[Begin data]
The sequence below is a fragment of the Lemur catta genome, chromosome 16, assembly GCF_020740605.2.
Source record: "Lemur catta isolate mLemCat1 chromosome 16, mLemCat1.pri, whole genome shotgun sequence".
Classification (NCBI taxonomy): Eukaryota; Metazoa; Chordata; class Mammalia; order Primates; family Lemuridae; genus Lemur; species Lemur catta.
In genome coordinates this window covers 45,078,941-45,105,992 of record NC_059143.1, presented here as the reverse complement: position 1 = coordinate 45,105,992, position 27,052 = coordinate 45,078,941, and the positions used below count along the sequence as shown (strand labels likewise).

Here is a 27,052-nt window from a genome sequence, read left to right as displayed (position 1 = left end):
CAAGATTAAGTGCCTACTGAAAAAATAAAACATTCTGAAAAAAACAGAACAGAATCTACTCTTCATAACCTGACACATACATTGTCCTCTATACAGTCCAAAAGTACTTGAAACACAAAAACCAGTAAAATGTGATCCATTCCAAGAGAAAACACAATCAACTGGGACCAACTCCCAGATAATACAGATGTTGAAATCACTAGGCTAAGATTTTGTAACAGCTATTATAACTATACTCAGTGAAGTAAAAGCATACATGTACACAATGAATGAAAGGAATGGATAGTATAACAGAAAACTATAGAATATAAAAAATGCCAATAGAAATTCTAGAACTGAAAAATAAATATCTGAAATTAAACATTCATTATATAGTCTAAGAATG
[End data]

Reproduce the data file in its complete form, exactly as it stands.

The sequence below is a fragment of the Lemur catta genome, chromosome 16, assembly GCF_020740605.2.
Source record: "Lemur catta isolate mLemCat1 chromosome 16, mLemCat1.pri, whole genome shotgun sequence".
Classification (NCBI taxonomy): Eukaryota; Metazoa; Chordata; class Mammalia; order Primates; family Lemuridae; genus Lemur; species Lemur catta.
In genome coordinates this window covers 45,078,941-45,105,992 of record NC_059143.1, presented here as the reverse complement: position 1 = coordinate 45,105,992, position 27,052 = coordinate 45,078,941, and the positions used below count along the sequence as shown (strand labels likewise).

Here is a 27,052-nt window from a genome sequence, read left to right as displayed (position 1 = left end):
CAAGATTAAGTGCCTACTGAAAAAATAAAACATTCTGAAAAAAACAGAACAGAATCTACTCTTCATAACCTGACACATACATTGTCCTCTATACAGTCCAAAAGTACTTGAAACACAAAAACCAGTAAAATGTGATCCATTCCAAGAGAAAACACAATCAACTGGGACCAACTCCCAGATAATACAGATGTTGAAATCACTAGGCTAAGATTTTGTAACAGCTATTATAACTATACTCAGTGAAGTAAAAGCATACATGTACACAATGAATGAAAGGAATGGATAGTATAACAGAAAACTATAGAATATAAAAAATGCCAATAGAAATTCTAGAACTGAAAAATAAATATCTGAAATTAAACATTCATTATATAGTCTAAGAATG